Most businesses in the UK today make sure they are covered against the effects of fire or theft – but many do not consider the financial value of their people.
Financial protection is a crucial part of the financial planning process for your business. Unfortunately, it is one area that is often overlooked.
Think about it. What would happen to your business if a partner or member became critically ill or even worse, died? This could have the potential to cause significant financial problems for your business.
Key person’s protection
Businesses that rely heavily on the contribution of one or more key employees are financially at risk if those people were to pass away or can no longer work if they have being diagnosed with a critical illness.
Key person protection is a policy written on the life of an employee who makes a considerable contribution to the profits and sales of the business. If such an employee dies or is diagnosed with a serious illness, their absence would obviously severely affect the finances and turnover of the business.
Key person protection either pays out a benefit equivalent to the profit the key person would have generated or would cover the finances of employing a substitute to replace the member of staff.
Calculating key person cover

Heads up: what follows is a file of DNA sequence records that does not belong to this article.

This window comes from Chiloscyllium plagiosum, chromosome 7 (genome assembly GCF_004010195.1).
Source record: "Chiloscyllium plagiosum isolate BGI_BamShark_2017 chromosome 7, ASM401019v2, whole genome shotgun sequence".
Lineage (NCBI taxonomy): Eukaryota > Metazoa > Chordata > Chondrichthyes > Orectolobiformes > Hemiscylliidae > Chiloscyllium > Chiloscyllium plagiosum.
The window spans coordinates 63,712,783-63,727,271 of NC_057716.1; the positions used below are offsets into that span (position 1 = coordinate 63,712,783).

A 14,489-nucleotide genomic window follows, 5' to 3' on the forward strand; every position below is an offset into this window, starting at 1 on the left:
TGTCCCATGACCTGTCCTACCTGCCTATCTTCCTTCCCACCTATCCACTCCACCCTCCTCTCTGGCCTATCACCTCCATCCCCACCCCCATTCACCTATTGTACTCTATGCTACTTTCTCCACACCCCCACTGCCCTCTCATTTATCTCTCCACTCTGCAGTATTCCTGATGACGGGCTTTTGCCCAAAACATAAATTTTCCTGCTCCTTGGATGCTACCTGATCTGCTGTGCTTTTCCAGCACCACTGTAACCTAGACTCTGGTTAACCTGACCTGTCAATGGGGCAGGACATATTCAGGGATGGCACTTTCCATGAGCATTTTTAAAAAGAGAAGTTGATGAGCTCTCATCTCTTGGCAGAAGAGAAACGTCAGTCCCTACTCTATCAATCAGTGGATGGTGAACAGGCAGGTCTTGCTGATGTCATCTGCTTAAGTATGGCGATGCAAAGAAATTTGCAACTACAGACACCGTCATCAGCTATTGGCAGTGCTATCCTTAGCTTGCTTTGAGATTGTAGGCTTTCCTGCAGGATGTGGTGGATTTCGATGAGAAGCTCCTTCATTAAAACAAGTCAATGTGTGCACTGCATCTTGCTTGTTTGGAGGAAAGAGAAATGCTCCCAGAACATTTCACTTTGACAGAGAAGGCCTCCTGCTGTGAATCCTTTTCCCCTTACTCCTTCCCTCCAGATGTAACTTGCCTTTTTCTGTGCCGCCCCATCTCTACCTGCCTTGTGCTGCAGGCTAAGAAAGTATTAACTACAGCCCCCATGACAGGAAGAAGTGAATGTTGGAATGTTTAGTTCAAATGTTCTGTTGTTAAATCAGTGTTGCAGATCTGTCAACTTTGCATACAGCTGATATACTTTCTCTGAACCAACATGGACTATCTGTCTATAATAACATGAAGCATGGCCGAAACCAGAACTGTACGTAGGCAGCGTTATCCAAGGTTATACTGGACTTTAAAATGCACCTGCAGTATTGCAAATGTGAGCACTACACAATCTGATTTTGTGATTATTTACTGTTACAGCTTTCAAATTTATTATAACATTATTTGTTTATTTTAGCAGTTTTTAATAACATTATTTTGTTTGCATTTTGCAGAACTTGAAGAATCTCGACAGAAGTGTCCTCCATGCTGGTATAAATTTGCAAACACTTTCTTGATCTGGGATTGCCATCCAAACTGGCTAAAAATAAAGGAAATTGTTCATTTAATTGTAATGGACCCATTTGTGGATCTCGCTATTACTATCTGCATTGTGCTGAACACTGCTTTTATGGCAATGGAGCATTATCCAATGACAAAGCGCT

It is essential to attach a financial value to the contribution to the business of the person concerned, in order to protect your client’s business against the loss of a key employee. Most of the methods for doing this are approximations of the key person’s financial contribution to the business based on known financial indicators, which are acceptable to the insurer for financial underwriting purposes. It is accepted that it is not completely straight forward to put a monetary value on the contribution made by a key person. This is one of the reasons why companies do not put in place this important aspect of the risk management of their business.
Possibly the most accurate, the actual impact method requires a detailed analysis of the key person’s value based on their contribution to revenue. This is given by;
Loss of revenue
Loss of Revenue is the element of turnover attributable to the key individual.
Savings include the key person’s salary, bonuses and share of profit.
Payments include money that the business receives as a result of the loss or absence of the key employee.
One-off Costs can be for example, recruitment fees.
In the case of a critical illness claim, these may include benefits from a key person income protection plan, for example. Many providers have a calculator to help advisers assess the key person cover required using this method.
Loss of Profit
Key person cover can be calculated as a multiple of the loss of profit due to key person’s absence
The following amounts are generally acceptable to providers.
Life cover: 5x net profit or 2x gross profit
Critical illness: 3x net profit